Just move forward. I kept telling myself that to keep myself from falling apart. The fact that Nisos—no, Dionysos—was no longer present in my life left a hole in me. The restaurant he gifted me, the one named after me, seemed a harsh reminder of what I could never seem to keep a hold of. A family. My extended family all had their issues, their own worries, and concerns, and I couldn’t bother them with mine. It was pithy how small I felt, even though we both knew this day would come, inevitably. I just didn’t think it would be so soon.
Dion had made it to the grand reopening of Amphitrite, as he said he would, but something was off. I could tell his mind wasn’t there, wasn’t with me, and neither was his heart. He was too wild, too spontaneous to keep to one place for very long, and I was eternally glad for the time we did have together, even though it had just come to an end.
I asked Dion to wait until the end of the celebration to bid me farewell. I wanted to see my family off before I said goodbye to him. The mad god was kind enough to oblige me.
“So, this is it, isn’t it?” I asked him, scared to look up into those eyes I constantly fell into.
“It is Pheephee,” Dion had replied, trying to pull me into his arms. I couldn’t, though. I knew if I let him hold me, I would never let him go. I had too much with the resort and my grandchildren that I couldn’t just up and leave.
“I am sorry, Amphitrite.” Gods, why did my name on his lips still sound like wine?
“Nah, no worries, Dion. We both knew this would come. Your soul needs to wander. I get it. Go, be free. Pet Mourgo every once in a while for me?”
Dion ran a hand through his hair, and the tattoos on his arms bulged a little. I had to suppress my groan. I could not, would not give in to one last night with him.
“Go, please,” I whispered, surprised that I was even suggesting it. The God of Wine took me in his arms quickly, kissed the top of my head gently, and then let me go.
“I do love you, Amphitrite. I always will.” His voice was ragged, and when I finally made eye contact with him, what I saw nearly broke me. He didn’t want to leave. Not leave me, anyway. He just couldn’t stay any longer. I knew that feeling all too well.
“I know Dionysos. We had a good run, didn’t we?” He nodded as he slowly took a step back from me, our fingers interlocked. “Look in on this place every so often? Please?”
“I promise, Pheephee, if I do not get lost in my own mind before that. And I can come to visit you if you wish?” The question was almost begging me to agree.
“Only in my dreams, Nisos, only in my dreams.” I turned away from him, the restaurant, and our time together. I couldn’t watch him leave. A moment turned into an eternity while I waited for his presence to disappear from behind me, and when I couldn’t smell wine in the air anymore, I crumpled. I kept the storm inside, though. I didn’t need any more hurricanes on my conscious.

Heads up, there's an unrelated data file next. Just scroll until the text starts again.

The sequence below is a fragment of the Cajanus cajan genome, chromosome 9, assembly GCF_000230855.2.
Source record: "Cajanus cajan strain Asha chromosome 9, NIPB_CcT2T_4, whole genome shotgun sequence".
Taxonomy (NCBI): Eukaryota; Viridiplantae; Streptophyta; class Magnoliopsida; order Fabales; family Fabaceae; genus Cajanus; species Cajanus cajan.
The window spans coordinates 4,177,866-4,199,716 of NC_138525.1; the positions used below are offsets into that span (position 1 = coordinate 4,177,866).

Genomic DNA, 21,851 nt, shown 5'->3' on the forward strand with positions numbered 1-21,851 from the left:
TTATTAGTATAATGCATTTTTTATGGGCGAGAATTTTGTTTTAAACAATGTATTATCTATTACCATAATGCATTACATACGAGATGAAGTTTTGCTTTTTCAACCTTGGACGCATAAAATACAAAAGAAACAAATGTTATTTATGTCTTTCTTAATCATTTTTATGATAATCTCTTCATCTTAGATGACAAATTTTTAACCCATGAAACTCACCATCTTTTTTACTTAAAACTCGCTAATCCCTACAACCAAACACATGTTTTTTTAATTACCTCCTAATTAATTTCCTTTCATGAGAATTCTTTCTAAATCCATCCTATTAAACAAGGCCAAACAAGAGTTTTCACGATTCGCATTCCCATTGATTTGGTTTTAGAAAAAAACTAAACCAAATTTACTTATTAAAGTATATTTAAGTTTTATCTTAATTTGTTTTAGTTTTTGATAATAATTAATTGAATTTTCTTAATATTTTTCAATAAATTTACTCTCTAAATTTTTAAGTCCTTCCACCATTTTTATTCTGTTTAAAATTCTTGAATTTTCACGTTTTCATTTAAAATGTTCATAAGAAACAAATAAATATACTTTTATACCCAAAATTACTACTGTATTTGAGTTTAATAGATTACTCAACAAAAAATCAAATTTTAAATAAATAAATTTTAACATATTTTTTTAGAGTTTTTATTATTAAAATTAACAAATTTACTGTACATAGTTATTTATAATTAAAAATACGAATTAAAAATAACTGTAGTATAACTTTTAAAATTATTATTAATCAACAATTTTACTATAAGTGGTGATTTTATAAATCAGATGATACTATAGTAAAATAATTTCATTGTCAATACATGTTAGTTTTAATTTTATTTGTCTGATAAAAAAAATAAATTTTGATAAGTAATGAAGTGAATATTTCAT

My body shook, racked with tears I couldn’t shed. It shouldn’t hurt this much. I was always alone before. This was nothing new, but Dion broke me in a way I hadn’t considered. He showed me what it was like to be loved, truly loved. It was such an intimate thing, and to have lost it? It was shattering me.
I had to move forward to take that next step. A shrill laugh from the back of my memory rose forward, something long forgotten from my childhood.
Little seafoam, you shall never see the happiness you crave.
I spun around, standing quickly, trying to place the voice, trying to locate the memory.
You will never find me that way, little seafoam. You cannot find me in the physical realm. Seek me out in the one place you dare not tread.
I blanched. There was only one place I had dreaded visiting since my return, and I couldn’t fathom why. I had always felt welcome on that isle, hidden in the mists between this world and the astral. It was the only place he could reside.
Good, good, little seafoam. You can find me there, and that is where your path shall be made clear. But hurry, my help and your task have a limited window of opportunity. Hurry to me, little seafoam.
The presence around me vanished. An odd sense of warmth flooded through me, and I had no idea why. I did know where I needed to go, but I had a stop to make first. The question was, do I go alone?
Forget that. I was always going to be alone. I couldn’t drag Rhodes into this. Aphie had far too much going on for me to bother her. Apollo was off on his own quest, and I think Adrestia was with him. Who did that leave me with? Myself. I couldn’t call on Rommel or Calix. They’d drag me back to the palace, or worse, the resort and confine me there if they knew what I was going to have to do.
I could always call on Poseidon. I clasped the necklace sitting atop my breast and thought for a moment. I couldn’t ask him for any favours. Not now, not when I’d abdicated the way I had. I had to do this myself, if only to prove to everyone that I wasn’t a helpless little sea goddess.
Everyone else was out of the question. They had their own problems, their own quests, and their own lives. I couldn’t be a bother. I had to move forward.
Gods, I’d really become pathetic, hadn’t I? This internal debate about needing help would never have occurred in any of my family’s minds. I guess I really was weak. No matter the strength of the tide, there was always something for it to crash and break upon. And I was about to break.
My spear was offshore, and I hurried to collect it. The trip to the island I would pit stop at first could be rough; most people, gods, and mortals, never found it. But the seas were connected, and I knew a back way in, just as Hermes had when he would visit to drop off snippets of news. I just needed to find the right channel to carry me through the mists and into the sea surrounding one of the most fabled islands in all Greek history.